Phoebe Fox has been a contributor and regular columnist for a number of national, regional, and local publications; a movie, theater, and book reviewer; a screenwriter; and has even been known to help with homework revisions for nieces and nephews. She lives in Austin, Texas, with her husband and two excellent dogs.
Your novel is called 'The Breakup Doctor' please could you tell me about it?
Brook Ogden is a therapist who always seems to know the right answers for her patients. When she loses her practice, she creates an even more successful one as the Breakup Doctor, on call to help you shape up after a breakup. But when Brook’s own relationship falls apart, she finds herself engaging in every behavior she preaches against. It’s a fun, fast-paced read, but it’s also got some deeper elements in it—about the meaning of friendship; and seeing your parents as people, not just parents; and learning to forgive yourself when you don’t live up to your own expectations.
Are any of the characters in 'The Breakup Doctor' anything like you?
Well, Brook—the Breakup Doctor—is a bit like me in that she is very contained as far as how she reacts to things—she prides herself on being cool and collected, always in complete control in her reactions, as opposed to her best friend, Sasha, who’s more of an “id” person. I would love to be Sasha, actually—she’s very Zen as far as being perfectly okay with herself and her own behavior—even when it’s what a lot of us would term a little crazy. Her self-acceptance is rather awesome to me, and eventually to Brook, who realizes that sometimes Sasha’s way—letting it out instead of holding it all in—is a lot healthier.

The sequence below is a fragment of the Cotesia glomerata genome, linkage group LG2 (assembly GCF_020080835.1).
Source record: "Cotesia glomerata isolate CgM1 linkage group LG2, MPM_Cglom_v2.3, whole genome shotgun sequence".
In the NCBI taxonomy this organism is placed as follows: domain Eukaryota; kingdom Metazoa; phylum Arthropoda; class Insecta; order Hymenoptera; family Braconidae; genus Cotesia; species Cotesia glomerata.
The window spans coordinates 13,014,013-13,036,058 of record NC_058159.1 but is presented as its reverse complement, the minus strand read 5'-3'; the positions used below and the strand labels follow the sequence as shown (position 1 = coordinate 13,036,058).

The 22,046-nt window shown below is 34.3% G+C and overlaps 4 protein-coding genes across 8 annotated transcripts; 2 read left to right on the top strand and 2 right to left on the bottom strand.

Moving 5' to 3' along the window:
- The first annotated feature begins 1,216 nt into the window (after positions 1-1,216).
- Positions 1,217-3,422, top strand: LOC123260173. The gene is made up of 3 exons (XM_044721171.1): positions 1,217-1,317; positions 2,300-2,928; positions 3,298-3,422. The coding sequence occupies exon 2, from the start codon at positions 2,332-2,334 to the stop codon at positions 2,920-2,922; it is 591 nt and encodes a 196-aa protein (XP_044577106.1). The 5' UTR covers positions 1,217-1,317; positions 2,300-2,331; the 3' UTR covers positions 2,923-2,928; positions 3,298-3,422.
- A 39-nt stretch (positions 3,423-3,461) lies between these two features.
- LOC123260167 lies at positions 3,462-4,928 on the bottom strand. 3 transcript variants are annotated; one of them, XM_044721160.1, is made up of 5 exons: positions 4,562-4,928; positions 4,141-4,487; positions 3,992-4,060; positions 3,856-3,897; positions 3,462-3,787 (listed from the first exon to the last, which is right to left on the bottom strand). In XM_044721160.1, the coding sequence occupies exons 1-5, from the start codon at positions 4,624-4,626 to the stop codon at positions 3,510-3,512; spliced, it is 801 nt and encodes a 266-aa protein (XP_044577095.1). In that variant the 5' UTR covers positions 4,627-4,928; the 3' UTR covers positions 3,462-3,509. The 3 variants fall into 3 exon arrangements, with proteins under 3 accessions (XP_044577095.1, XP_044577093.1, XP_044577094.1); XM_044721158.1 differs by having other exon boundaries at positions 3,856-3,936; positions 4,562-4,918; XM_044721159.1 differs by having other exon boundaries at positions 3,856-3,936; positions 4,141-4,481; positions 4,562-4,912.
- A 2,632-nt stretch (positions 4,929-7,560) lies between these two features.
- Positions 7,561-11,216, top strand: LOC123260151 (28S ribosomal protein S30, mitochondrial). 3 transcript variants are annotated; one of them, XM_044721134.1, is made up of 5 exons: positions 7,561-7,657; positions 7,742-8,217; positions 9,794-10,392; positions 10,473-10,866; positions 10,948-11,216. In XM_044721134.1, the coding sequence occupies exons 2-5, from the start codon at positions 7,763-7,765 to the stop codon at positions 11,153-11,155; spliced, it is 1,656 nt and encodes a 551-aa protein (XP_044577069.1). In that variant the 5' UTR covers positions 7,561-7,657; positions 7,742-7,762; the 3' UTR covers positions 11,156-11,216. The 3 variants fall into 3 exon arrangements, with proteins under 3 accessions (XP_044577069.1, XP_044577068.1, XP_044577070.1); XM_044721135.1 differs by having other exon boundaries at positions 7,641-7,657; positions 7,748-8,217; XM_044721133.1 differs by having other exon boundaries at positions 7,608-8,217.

They say the journey to being published is one of the hardest an author can take, please can you describe the journey that you went on?
I have a multipublished author friend who told me once that the only thing that separated her from all her unpublished writer friends was persistence, and I thought, “Okay…that I can do.” I used to be an actor, so I knew about rejection, and I thought I was prepared for how hard the road to publication would be. Well, like nearly everyone, I found it was harder than expected, and I remember coming very close to throwing in the towel on this story. Literally on my one hundredth submission to agents, I said, “That’s it; I’m putting this one in a drawer.”
One of my writing critique partners exhorted me to keep going—to persist. And because I generally hate to accept defeat, I reluctantly agreed to keep submitting. I think on something like submission 113, I found my fantastic agent, Courtney Miller-Callihan of Sanford J. Greenberger. And she was marvelously enthusiastic and encouraging; I felt like I had an ally, and now the road to publishing would open wide!
And of course that didn’t happen either. Courtney submitted Breakup Doctor all over, and we got some of the nicest, most positive rejection letters you’ve ever seen—but ultimately no offers. And so I put the manuscript in a drawer and worked on two other stories I’ve since completed. I decided to self-publish Breakup Doctor, and so I did a heavy revamp of it and told Courtney that I’d be publishing it myself, and she said, “Give me one more crack at it first.” (I’m telling you, every author wants a Courtney Miller-Callihan in her corner.) And so she shopped it around one more time, and this time we found the perfect home for it—Henery Press, a newer small house that has impressed me at every turn with their enthusiasm, professionalism, and knowledge.